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Sam Jones (December 14, 1925—November 5, 1971), also known as Sad Sam Jones and Toothpick Jones, was the first African-American to pitch a no-hitter in Major League Baseball. Born in Ohio, Jones moved to Monongah, Marion County, as a young boy with his family so his grandfather could pursue work in the coal mines. Before taking up baseball, Jones won the state marble-shooting championship in 1937 and played football and basketball as a student at Fairmont’s Dunbar High School.

Jones began playing baseball while serving in the U.S. Army in the 1940s. He joined the Cleveland Buckeyes of the Negro American League in 1947, and signed with the Cleveland Indians in 1949. Sam Jones made his Major League debut with the Indians on September 22, 1951, against the Detroit Tigers. In a May 3, 1952, game he and catcher Quincy Trouppe made up the first Black pitcher-catcher duo in American League history.

As a Chicago Cub, Jones threw his historic no-hitter on May 18, 1955, against the Pittsburgh Pirates. Remarkably, he walked the first three batters in the final inning before striking out the next three batters (including Pirates legend Roberto Clemente) to secure his place in baseball lore. In addition to Cleveland and Chicago, Jones’s Major League career included stints with the St. Louis Cardinals, the San Francisco Giants, the Detroit Tigers, and the Baltimore Orioles. He also played winter baseball for a number of years in Latin America and the Caribbean. His accolades include selection as the National League Pitcher of the Year and runner-up for the Cy Young Award in 1959; leading the National League in strikeouts in 1955, 1956, and 1958; and selection to the All-Star Game in 1955 and 1959.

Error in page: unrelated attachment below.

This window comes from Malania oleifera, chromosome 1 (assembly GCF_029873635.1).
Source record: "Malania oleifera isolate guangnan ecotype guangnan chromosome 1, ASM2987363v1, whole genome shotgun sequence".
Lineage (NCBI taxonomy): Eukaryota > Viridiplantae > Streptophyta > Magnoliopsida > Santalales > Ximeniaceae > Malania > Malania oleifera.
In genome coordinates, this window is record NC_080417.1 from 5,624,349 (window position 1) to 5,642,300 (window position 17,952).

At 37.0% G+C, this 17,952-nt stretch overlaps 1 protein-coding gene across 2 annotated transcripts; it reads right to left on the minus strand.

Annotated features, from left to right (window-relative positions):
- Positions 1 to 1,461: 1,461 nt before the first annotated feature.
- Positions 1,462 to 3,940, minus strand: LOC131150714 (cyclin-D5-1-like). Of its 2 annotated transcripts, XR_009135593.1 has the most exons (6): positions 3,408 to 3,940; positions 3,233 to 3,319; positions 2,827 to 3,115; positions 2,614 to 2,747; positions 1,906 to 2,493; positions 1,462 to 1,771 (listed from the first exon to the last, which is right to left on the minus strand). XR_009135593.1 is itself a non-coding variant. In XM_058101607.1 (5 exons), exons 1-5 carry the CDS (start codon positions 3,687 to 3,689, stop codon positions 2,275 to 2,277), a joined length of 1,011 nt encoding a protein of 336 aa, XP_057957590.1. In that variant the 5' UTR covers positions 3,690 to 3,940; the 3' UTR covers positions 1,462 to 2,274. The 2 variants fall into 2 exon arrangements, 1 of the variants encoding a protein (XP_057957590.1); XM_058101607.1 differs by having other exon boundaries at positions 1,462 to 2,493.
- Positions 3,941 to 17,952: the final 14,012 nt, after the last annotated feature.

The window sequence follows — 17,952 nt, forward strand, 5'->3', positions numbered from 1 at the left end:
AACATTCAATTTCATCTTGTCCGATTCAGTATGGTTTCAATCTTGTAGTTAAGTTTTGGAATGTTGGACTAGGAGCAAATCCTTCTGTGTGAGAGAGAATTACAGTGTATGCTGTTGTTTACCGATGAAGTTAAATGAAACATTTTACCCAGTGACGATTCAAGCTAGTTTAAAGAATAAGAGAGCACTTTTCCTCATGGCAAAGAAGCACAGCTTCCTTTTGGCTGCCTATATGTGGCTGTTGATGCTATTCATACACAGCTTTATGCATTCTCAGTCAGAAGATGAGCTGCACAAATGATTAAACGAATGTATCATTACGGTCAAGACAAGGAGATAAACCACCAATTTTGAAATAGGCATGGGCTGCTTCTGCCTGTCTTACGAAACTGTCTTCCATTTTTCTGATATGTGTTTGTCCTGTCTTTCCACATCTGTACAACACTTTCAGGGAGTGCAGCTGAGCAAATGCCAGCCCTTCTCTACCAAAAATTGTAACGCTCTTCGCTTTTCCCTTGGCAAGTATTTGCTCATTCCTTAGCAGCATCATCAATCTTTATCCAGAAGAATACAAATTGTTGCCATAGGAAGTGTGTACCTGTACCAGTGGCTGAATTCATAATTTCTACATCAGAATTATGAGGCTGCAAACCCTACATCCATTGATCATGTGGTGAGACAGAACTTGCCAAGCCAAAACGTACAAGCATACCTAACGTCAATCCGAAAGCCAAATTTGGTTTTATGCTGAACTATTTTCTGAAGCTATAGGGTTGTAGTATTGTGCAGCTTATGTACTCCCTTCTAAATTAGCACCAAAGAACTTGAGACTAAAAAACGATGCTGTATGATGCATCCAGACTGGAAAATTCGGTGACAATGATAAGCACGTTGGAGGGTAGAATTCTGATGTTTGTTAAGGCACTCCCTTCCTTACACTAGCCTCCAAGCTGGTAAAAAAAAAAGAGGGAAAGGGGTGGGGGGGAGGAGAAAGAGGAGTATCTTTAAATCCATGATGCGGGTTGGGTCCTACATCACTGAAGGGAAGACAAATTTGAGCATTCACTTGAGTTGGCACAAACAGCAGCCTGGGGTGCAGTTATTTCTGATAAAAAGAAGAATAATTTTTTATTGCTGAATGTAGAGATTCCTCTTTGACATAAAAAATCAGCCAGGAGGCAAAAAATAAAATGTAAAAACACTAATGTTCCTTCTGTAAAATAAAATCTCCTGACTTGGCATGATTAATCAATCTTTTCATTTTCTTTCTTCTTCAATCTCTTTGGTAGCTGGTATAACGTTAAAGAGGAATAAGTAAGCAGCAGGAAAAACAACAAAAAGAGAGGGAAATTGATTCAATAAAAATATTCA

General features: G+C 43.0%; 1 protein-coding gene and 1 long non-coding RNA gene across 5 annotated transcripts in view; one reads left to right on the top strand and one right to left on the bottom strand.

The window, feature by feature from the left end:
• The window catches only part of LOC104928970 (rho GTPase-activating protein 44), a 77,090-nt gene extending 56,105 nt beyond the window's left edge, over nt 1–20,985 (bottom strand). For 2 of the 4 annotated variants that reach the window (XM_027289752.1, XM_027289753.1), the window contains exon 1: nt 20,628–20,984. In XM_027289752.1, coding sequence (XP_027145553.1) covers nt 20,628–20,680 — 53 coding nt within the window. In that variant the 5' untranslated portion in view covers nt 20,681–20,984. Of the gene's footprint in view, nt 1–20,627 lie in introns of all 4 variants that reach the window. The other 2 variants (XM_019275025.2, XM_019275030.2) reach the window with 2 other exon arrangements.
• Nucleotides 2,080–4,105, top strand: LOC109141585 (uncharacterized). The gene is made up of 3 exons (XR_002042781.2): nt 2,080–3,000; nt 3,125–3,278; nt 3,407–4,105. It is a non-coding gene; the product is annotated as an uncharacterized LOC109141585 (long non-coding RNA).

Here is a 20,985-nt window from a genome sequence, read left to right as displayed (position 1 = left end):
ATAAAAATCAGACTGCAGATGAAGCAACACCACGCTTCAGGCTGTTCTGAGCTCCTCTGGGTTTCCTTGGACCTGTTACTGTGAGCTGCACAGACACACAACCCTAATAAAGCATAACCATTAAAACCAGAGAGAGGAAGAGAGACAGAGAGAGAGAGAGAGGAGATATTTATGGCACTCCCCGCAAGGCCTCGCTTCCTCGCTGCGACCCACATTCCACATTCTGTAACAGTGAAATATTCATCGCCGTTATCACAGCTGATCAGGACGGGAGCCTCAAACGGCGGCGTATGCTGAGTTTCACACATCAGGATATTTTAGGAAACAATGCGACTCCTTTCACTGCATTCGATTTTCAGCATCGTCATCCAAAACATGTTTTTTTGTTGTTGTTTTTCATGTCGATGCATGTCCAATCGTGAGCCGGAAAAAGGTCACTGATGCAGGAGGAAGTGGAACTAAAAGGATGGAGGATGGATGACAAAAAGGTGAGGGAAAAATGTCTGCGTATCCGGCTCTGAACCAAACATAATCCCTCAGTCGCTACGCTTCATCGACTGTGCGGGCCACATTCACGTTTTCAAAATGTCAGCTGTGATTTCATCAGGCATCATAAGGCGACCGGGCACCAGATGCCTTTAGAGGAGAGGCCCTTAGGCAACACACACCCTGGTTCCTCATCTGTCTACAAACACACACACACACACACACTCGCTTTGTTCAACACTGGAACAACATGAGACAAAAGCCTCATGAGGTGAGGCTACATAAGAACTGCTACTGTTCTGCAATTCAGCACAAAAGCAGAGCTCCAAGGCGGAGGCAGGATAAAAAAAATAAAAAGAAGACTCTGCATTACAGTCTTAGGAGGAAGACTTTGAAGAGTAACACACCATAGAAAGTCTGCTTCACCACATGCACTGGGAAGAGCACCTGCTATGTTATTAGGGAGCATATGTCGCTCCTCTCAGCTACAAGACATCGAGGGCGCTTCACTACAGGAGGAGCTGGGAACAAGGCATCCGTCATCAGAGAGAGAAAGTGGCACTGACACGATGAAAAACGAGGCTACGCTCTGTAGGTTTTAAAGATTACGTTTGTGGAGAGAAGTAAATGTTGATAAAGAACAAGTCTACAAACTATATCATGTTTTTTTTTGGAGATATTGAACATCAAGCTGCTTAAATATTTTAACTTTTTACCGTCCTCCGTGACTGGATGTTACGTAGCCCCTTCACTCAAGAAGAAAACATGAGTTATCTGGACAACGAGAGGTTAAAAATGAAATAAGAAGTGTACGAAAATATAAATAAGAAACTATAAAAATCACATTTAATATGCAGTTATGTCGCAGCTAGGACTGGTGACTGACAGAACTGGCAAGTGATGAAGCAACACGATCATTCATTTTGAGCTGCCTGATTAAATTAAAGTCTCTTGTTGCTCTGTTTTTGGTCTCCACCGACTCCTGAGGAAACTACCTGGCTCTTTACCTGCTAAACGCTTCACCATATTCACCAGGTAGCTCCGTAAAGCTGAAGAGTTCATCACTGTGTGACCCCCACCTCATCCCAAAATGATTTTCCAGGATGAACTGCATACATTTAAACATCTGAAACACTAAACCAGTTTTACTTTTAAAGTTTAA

During the off-seasons in many years, Jones lived in Monongah and worked at a local dry-cleaning shop. After his playing days ended in 1967, he returned to Monongah and opened a drive-through car wash. The moving story of Jones’s special friendship with a young fan who came to visit and stayed with him in the WVU Hospital was told by Fairmont reporter John Veasey in 1971. In that year, Sam Jones died of cancer. He is buried in Woodlawn Cemetery in Fairmont.

This Article was written by Jay Cole

Last Revised on April 19, 2021


Veasey John. Now, Johnny Visits Sad Sam. Charleston Daily Mail, October 7, 1971.

Schaap Dick. The Ups and Downs of Sad Sam. Sport, June 1960.

Sam Jones. Society for American Baseball Research

Cite This Article

Cole, Jay "Sam Jones." e-WV: The West Virginia Encyclopedia. 19 April 2021. Web. 29 May 2024.


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